* Discount rate cut by 50 bps in 1st move since 2010
* Bank lending growth picks up but still sluggish
* Banks have enough funds to boost lending
* But political deadlock delays govt spending, projects
By Martin Dokoupil
DUBAI, Oct 4 (Reuters) - Kuwait’s unexpected 50 basis-point interest rate cut will help reduce borrowing costs for businesses but is not going to be enough to kick-start bank lending without a lasting solution to the country’s political crisis.
In the first such move since February 2010, the central bank (CBK) said late on Wednesday that it was lowering its discount rate to 2.0 percent, aiming to bolster the banking sector and support the economy.
The rate cut will also help to ensure the currency’s competitiveness, while price pressures have declined, state news agency KUNA quoted CBK Governor Mohammad al-Hashel, who took office in March, as saying.
But the stock market rose only 0.25 percent in response, and many bankers and analysts do not expect much real impact from the policy change.
“Last night’s move is like giving a patient a dose of morphine to lower the pain instead of operating on him and permanently fixing the source of illness,” said a Kuwaiti commercial banker, who declined to be identified.
“Alternative policies are likely to be more successful, in particular fiscal policy.”
The CBK, which pegs the dinar to an undisclosed currency basket, considers the discount rate its key policy benchmark.
In May, it changed loan-to-deposit ratio rules to boost funds available for lending. Since then, credit growth to the private sector has picked up slightly, to around 5.0 percent in June-August from 2 percent on average in 2011.
But that is still one of the slowest clips among the Gulf Arab oil exporters despite a petrodollar windfall from high oil prices. Months of political deadlock have stalled Kuwait’s four-year, $108 billion development plan, which aims to diversify the heavily oil-reliant economy.
“Against this backdrop, we are not hopeful that the Central Bank of Kuwait’s decision to cut its discount rate...will spur an acceleration in lending growth,” HSBC said in a note.
The latest rate reduction is unlikely to put much downward pressure on interbank rates as they are already at historical lows, analysts said. But it will give banks space to cut both deposit and lending rates without touching margins.
The three-month interbank offered rate (KIBOR) was fixed at an all-time low of 0.5625 percent on Thursday, down from 0.6250 percent before the rate cut announcement.
Kuwait’s banking sector appears to have enough funds to increase lending with the loan to deposit ratio at only 81 percent, below 98 percent in the nearby United Arab Emirates, data show.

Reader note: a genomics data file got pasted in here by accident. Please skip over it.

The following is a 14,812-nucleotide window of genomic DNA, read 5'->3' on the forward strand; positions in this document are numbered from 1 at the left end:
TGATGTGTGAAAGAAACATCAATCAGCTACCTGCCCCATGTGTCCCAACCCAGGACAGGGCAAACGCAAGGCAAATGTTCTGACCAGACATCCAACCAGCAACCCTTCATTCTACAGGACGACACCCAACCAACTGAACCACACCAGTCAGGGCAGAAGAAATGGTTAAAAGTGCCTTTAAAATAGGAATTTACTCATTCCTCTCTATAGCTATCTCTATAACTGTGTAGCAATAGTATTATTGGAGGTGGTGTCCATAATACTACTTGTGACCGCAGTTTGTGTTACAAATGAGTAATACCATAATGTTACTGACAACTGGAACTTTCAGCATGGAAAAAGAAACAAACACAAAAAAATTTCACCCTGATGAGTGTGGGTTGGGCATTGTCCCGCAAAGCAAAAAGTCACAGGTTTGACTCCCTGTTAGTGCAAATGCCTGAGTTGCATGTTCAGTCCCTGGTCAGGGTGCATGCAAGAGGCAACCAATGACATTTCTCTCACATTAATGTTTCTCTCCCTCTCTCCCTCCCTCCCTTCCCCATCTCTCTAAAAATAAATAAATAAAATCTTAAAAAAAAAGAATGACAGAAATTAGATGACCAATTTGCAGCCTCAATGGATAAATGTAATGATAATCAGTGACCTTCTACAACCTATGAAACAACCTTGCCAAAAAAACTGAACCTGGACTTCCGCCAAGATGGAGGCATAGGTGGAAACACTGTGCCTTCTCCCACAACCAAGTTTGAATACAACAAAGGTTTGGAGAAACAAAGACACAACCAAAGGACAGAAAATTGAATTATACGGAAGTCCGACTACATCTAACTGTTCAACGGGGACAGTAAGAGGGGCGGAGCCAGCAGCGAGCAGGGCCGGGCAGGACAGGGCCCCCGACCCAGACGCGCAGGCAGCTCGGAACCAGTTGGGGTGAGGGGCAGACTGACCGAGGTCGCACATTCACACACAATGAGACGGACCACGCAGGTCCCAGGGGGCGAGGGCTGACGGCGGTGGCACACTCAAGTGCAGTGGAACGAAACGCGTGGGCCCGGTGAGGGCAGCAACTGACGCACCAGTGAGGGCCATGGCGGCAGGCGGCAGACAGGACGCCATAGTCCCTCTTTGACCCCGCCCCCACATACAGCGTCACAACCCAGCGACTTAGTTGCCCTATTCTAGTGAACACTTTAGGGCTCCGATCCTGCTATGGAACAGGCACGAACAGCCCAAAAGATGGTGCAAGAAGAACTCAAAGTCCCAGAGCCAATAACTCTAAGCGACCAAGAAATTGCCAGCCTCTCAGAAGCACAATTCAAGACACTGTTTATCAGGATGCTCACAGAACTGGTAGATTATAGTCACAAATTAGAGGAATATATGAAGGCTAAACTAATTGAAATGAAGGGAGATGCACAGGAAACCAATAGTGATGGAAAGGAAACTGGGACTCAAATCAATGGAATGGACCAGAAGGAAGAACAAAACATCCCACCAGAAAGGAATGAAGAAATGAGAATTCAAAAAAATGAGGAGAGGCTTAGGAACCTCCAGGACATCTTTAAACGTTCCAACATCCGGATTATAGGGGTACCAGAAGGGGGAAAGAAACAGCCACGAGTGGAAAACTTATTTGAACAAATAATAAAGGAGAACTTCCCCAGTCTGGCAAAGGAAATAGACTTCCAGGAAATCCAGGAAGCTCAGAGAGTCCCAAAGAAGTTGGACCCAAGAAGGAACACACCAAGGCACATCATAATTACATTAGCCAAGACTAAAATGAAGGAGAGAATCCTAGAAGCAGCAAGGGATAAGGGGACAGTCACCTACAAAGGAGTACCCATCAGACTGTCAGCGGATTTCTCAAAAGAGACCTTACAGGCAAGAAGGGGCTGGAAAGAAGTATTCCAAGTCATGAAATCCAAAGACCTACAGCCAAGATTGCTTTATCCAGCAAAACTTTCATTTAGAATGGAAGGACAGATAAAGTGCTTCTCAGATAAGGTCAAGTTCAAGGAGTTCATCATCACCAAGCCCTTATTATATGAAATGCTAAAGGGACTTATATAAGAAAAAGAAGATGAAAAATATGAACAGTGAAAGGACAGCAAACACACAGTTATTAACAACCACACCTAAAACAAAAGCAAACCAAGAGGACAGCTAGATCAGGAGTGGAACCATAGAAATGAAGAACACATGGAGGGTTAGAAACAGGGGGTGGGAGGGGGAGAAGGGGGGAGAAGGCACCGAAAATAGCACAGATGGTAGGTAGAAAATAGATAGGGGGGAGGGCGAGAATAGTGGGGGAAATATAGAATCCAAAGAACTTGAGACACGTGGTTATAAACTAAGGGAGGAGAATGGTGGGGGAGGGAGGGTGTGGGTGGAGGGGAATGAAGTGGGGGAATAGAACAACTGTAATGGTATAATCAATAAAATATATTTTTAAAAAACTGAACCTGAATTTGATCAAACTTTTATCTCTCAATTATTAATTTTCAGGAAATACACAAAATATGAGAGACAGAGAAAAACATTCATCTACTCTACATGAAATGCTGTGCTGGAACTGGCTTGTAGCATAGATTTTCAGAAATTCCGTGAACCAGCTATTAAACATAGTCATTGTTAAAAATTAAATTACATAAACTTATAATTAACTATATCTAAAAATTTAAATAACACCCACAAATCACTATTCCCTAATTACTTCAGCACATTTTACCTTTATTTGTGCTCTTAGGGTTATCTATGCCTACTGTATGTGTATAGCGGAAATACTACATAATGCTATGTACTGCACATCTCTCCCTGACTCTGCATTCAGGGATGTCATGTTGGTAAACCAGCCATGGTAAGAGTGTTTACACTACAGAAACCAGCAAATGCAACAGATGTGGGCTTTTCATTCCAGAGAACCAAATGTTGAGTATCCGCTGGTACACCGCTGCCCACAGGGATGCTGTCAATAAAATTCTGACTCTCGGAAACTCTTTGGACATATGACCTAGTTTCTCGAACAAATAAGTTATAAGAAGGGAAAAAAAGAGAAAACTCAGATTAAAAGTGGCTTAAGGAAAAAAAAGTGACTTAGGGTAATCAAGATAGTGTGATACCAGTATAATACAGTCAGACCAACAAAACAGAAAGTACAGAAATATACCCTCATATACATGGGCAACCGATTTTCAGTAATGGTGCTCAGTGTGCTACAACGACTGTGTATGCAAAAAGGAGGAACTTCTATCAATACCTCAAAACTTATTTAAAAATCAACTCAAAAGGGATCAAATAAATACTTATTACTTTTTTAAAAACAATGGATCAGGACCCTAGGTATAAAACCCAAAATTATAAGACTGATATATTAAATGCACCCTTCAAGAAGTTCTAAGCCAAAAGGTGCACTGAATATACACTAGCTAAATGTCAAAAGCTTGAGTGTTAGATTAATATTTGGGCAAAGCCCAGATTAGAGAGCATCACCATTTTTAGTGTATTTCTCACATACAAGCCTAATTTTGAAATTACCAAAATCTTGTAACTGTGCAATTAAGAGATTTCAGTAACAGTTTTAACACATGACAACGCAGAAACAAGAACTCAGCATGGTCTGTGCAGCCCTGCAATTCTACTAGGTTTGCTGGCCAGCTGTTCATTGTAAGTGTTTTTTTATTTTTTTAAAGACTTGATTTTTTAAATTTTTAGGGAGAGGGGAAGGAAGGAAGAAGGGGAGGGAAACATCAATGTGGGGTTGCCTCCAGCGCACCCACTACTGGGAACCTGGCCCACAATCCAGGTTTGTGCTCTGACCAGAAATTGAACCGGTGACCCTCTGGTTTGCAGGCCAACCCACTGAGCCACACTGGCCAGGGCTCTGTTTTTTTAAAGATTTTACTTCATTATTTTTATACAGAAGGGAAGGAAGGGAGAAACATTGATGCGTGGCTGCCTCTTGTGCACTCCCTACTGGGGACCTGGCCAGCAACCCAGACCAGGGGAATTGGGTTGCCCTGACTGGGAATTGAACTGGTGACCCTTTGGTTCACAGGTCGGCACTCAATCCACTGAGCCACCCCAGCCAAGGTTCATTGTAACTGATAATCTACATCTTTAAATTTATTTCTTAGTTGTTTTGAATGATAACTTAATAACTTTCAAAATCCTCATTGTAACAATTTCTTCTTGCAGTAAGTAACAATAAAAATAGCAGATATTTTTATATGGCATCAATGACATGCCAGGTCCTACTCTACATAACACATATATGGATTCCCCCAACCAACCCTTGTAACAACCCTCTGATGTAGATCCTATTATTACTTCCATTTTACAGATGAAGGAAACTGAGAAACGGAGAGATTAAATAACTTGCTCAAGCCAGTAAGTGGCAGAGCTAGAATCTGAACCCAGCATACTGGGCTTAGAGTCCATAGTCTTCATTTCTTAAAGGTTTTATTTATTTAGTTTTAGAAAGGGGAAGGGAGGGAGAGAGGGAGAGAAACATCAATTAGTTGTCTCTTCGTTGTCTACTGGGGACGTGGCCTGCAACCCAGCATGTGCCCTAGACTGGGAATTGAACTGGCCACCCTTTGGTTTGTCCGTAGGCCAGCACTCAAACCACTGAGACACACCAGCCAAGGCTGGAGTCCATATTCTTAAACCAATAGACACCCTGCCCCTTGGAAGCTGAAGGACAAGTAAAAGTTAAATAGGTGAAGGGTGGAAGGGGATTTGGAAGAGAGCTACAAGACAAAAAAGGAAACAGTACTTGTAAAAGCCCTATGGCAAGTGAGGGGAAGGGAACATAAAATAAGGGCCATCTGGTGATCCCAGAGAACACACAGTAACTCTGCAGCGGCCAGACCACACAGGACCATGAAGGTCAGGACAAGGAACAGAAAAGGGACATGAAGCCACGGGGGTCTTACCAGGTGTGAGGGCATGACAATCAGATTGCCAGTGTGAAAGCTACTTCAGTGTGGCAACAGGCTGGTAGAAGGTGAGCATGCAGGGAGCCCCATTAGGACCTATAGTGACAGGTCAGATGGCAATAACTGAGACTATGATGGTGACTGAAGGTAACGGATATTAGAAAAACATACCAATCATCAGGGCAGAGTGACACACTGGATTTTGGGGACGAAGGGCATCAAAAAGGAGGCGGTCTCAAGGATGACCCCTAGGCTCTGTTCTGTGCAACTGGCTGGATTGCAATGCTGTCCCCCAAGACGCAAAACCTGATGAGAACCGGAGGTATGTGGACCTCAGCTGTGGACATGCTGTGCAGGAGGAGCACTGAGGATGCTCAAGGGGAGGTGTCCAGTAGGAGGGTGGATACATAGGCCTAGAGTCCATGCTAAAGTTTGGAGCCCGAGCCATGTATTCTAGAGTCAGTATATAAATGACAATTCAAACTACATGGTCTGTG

“The banking sector has some room to expand their loan book if the right credit opportunities arise,” said Giyas Gokkent, chief economist at National Bank of Abu Dhabi.
In June, the International Monetary Fund said Kuwaiti banks were sound but that weakness in the property and stock markets, and the financial difficulties of investment firms, were forcing banks to take large provisions.
“Banks are full of money but there are no good projects,” said Adnan al-Dulaimi, director at Mena Consulting in Kuwait.
Kuwait has seen 10 governments since early 2006 because of a long-running row between the elected parliament and the cabinet, which is dominated by the Al-Sabah ruling family.
In April, parliament rejected a draft bill on the development plan, which includes a new airport terminal and oil refinery, as opposition deputies accused the government of failing to make progress on major investments.
Because of high oil prices, Kuwait’s economy is expected to grow a comfortable 5 percent in 2012, analysts say. But the political stalemate means the country has not yet approved its budget for the fiscal year that started in April; and this lack of policy flexibility could make the economy vulnerable when oil prices eventually fall.
“They have a policy space, they generate large budget and trade surpluses so the country is well positioned to implement their development plan. It is just a matter of going ahead with it,” NBAD’s Gokkent said.
Kuwait booked a record budget surplus of 13.2 billion dinars ($47 billion) in the fiscal year that ended in March thanks to robust oil income and lower spending than planned.
But the country drew just $399 million in foreign direct investment in 2011, or 1.5 percent of the Gulf total, data from the United Nations Conference on Trade and Development show.
In July, Kuwait’s biggest bank reported a surprise 42 percent drop in second-quarter profit, prompting its chief executive to publicly criticise the government’s failure to proceed with economic projects. Political tensions helped to push the stock market to an eight-year low in mid-August.
On Wednesday, the cabinet asked Kuwait’s ruler to consider dissolving parliament in a bid to clear the way for a new election and end the stalemate.
But it seems likely that opposition candidates will perform well again in the next polls, so the political deadlock may simply be reinforced. Meanwhile, unsatisfied pressure for democratic reforms, such as more authority for parliament, could set the country up for worse tensions in the long term.
“If they want to revive their non-oil domestic activity, I guess it would be best that they find a lasting solution to this political uncertainty,” said Selim Cakir, chief economist for Turkey and Gulf countries at BNP Paribas.